I’ve seen the Penrith Panther

IF you grew up in the outer fringes of Sydney or in the Blue Mountains, at some point you’ve likely heard the story of the Western Sydney Panther, or ‘the Lithgow Panther’, ‘the Richmond Panther’ or, well, you get the gist.

Like Bigfoot or the Abominable Snowman, the creature is largely viewed as legend, mainly because, well, what would a big cat be doing completely removed from its native habitat, stalking around the Australian bush and remaining pretty much unseen?

There are a number of possible explanations;

Some suggest the fact that a big cat has been seen infrequently and over such a large area is indicative of aliens. It’s not hard to understand why people scoff and mock alleged witnesses when a theory like that comes to head.

Some suggest the Panther (or its predecessor) was released by visiting military, who had brought the animal to the country as their mascot and then couldn’t be bothered taking it home.

One of the more popular theories is that it was an escapee from the now defunct ‘Bullen’s Animal World’ and ‘African Lions Safari’ that used to exist in Wallacia – right in the heart of the area in which the animal has most commonly been seen. The parks closed in 1986 and 1991 respectively but still housed the large animals afterwards, and a herd of lionesses even escaped in 1995.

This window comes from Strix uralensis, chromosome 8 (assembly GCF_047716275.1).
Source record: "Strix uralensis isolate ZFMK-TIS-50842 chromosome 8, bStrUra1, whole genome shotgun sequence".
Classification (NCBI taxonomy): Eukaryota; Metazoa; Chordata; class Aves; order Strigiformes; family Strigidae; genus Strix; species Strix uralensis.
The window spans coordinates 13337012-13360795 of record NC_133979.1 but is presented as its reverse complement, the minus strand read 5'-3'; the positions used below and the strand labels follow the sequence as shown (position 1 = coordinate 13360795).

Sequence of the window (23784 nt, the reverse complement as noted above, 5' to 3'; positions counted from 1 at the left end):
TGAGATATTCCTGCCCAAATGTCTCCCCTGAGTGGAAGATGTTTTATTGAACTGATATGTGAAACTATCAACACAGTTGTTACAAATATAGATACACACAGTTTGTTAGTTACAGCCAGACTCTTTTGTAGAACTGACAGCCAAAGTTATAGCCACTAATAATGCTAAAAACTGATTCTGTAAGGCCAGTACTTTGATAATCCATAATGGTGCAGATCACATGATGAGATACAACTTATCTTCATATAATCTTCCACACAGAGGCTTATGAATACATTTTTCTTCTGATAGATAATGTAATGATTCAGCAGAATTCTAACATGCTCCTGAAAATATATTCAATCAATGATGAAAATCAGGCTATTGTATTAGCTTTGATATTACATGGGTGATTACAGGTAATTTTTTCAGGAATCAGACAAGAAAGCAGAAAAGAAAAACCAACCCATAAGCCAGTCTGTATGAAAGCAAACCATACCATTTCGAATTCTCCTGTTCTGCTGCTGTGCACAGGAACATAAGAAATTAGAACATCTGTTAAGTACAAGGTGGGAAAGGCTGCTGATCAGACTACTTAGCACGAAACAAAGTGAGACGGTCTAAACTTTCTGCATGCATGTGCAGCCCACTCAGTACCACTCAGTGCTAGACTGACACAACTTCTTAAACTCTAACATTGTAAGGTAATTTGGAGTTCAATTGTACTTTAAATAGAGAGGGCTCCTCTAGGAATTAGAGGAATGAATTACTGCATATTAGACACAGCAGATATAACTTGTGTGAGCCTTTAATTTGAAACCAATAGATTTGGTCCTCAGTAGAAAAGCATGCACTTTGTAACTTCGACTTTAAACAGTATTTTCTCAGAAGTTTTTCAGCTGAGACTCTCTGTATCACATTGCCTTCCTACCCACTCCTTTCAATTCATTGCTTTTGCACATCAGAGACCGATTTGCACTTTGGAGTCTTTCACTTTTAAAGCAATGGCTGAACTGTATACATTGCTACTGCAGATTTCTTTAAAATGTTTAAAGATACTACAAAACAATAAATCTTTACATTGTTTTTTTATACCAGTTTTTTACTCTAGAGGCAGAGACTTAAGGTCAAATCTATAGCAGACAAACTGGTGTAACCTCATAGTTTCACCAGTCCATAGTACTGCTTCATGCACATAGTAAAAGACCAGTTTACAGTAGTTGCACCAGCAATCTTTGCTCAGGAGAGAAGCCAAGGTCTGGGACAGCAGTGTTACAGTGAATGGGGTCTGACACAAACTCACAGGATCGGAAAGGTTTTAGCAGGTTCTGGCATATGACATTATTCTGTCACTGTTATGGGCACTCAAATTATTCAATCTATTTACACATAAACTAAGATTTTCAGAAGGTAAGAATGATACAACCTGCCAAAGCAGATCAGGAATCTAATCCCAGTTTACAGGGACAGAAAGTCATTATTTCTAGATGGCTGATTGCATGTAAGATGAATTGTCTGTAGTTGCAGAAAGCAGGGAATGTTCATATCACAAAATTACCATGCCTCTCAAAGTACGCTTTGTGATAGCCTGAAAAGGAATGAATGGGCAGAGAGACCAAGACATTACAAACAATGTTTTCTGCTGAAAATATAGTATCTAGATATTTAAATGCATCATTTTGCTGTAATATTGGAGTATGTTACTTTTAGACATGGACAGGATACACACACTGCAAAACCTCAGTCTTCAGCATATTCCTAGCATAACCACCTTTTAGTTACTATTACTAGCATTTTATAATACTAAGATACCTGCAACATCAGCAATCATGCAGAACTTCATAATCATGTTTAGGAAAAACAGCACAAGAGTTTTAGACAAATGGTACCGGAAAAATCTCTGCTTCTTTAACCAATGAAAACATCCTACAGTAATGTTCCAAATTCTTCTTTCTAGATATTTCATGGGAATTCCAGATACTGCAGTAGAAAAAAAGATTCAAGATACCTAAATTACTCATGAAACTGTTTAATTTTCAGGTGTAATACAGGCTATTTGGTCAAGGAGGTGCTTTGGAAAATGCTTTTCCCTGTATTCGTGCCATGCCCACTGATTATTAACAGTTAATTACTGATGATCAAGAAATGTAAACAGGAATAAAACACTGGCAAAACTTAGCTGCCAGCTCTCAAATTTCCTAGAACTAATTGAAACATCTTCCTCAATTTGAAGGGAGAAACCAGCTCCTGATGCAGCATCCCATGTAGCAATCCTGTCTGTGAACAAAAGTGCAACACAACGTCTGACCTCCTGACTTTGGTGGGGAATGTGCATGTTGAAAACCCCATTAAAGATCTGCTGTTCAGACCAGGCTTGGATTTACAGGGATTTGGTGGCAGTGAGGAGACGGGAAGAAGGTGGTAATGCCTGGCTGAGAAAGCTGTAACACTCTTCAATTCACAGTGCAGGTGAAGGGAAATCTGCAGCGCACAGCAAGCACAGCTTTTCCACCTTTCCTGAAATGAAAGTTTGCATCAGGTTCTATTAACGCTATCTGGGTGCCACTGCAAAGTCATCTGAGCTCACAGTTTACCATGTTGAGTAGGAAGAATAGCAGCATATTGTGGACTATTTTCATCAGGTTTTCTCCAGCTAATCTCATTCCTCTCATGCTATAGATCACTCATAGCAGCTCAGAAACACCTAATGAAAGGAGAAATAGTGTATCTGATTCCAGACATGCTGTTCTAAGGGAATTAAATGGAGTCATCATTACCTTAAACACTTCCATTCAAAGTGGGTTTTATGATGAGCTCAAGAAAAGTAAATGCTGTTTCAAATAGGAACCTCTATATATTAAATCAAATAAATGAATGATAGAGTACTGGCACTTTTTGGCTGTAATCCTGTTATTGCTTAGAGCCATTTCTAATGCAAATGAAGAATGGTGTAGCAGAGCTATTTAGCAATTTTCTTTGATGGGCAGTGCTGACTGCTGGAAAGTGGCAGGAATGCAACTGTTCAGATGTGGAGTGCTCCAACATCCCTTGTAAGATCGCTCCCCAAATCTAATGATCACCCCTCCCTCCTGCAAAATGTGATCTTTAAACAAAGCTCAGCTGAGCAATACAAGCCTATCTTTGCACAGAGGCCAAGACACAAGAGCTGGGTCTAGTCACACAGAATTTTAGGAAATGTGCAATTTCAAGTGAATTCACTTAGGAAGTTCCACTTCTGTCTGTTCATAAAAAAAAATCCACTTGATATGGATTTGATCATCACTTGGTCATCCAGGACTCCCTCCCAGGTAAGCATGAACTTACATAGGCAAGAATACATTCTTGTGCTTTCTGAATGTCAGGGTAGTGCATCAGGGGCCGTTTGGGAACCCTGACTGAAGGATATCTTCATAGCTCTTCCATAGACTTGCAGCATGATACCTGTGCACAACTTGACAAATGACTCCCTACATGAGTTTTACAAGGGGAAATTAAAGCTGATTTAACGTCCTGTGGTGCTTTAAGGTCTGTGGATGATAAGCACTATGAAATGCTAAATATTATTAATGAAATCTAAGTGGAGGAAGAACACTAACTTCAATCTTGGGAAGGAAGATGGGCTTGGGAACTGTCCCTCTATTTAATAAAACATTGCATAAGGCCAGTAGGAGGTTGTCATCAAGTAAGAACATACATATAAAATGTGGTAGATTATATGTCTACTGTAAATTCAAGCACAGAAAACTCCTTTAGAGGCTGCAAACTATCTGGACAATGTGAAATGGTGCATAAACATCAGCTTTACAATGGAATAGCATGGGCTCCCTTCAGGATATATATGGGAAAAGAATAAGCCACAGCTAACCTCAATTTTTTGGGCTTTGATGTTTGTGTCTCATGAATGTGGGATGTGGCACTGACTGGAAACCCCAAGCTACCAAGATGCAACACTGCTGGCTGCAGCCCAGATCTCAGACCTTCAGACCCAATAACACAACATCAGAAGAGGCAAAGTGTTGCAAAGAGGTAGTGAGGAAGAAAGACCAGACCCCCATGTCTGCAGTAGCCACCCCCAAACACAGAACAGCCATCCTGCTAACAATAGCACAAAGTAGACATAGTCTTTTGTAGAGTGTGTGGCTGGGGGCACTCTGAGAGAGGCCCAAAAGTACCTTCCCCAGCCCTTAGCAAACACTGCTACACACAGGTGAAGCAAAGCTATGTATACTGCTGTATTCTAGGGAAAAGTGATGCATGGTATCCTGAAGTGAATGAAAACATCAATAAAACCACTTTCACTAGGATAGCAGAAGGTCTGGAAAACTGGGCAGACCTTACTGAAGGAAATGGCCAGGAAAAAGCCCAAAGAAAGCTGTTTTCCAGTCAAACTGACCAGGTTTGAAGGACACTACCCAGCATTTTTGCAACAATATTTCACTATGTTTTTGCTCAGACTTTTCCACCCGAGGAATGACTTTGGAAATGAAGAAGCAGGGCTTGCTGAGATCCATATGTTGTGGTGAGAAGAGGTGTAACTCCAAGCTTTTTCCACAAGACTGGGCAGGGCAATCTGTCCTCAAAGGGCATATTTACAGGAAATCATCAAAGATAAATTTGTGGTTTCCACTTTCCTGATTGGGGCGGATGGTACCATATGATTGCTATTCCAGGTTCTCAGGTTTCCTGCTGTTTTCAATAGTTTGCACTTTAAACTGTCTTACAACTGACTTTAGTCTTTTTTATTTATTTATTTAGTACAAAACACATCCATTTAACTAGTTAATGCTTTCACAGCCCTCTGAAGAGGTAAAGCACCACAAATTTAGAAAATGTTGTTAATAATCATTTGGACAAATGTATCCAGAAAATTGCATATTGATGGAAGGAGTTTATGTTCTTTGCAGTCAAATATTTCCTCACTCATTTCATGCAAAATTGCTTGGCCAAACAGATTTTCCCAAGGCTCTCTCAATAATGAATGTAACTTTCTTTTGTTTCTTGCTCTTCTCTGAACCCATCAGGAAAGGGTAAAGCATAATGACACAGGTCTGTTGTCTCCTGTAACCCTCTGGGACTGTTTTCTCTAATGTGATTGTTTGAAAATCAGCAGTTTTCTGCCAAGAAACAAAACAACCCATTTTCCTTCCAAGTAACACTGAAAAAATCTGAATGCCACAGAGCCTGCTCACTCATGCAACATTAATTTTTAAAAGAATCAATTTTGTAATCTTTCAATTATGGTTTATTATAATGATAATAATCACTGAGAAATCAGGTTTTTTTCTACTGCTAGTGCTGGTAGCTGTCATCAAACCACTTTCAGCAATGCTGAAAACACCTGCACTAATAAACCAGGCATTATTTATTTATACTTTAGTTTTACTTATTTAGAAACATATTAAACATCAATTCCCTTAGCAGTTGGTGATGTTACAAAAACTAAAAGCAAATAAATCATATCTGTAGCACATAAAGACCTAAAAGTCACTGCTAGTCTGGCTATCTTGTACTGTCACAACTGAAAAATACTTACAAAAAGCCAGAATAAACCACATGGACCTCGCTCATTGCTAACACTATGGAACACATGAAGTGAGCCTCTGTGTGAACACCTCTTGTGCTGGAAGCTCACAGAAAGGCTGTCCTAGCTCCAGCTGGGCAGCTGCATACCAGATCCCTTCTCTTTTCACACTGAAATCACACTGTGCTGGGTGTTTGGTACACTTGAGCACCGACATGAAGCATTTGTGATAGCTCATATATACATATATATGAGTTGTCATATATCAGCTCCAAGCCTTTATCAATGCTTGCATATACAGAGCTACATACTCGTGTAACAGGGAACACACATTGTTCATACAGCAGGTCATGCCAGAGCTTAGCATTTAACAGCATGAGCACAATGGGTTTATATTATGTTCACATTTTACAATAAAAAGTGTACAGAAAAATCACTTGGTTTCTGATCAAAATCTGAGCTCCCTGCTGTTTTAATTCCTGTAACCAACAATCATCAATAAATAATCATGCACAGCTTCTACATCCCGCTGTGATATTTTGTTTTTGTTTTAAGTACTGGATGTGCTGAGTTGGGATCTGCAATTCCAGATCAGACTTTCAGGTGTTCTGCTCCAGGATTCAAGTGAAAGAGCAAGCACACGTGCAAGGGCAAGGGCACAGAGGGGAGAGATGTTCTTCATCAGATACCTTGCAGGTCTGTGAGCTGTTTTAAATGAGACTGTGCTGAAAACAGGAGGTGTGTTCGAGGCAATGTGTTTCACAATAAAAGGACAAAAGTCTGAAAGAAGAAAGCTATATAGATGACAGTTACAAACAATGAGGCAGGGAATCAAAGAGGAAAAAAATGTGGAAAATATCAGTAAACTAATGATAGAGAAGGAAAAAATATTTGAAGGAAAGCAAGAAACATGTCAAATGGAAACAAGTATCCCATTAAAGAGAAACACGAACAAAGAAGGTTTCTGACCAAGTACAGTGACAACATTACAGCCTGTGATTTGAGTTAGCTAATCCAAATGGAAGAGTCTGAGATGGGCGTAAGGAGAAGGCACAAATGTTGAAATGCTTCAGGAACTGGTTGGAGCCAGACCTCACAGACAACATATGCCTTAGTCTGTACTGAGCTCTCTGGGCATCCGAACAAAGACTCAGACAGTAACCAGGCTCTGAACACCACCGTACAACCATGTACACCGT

Then there’s the belief that the alleged ‘Panther’ is just a HUGE feral cat – the byproduct of decades of breeding and aggression, perfectly evolved to live in such a vast and densely overgrown setting.

Last but not least are the large majority of people who simply think the whole thing is bullshit. All the theories are out there and easily finable on Google, but ultimately, despite dismissal and speculation, there have been over 600 sightings of the cat over the past two decades.

Actually, make that 601 – because it might surprise you to know that I HAVE SEEN THE PANTHER. Continue reading


You’re staring at my neck again


Few people know Trudeau also has an eye-catching birthmark on his neck

We all have physical features, good or bad, that are unique and we subconsciously forget about from time to time. Some of them are visible, some of them are not.

I have a massive head, but most people don’t seem to notice until I try to wear a hat. Hats don’t fit me, despite their misleading ‘one size fits all’ claim. In high school my old man custom-made extra clips at the back of my school-issued cap because we were forced to wear them – much to the amusement of my friends. Even then it still left a big red ring around my head. That was back in 1997 so god knows how much bigger it is now.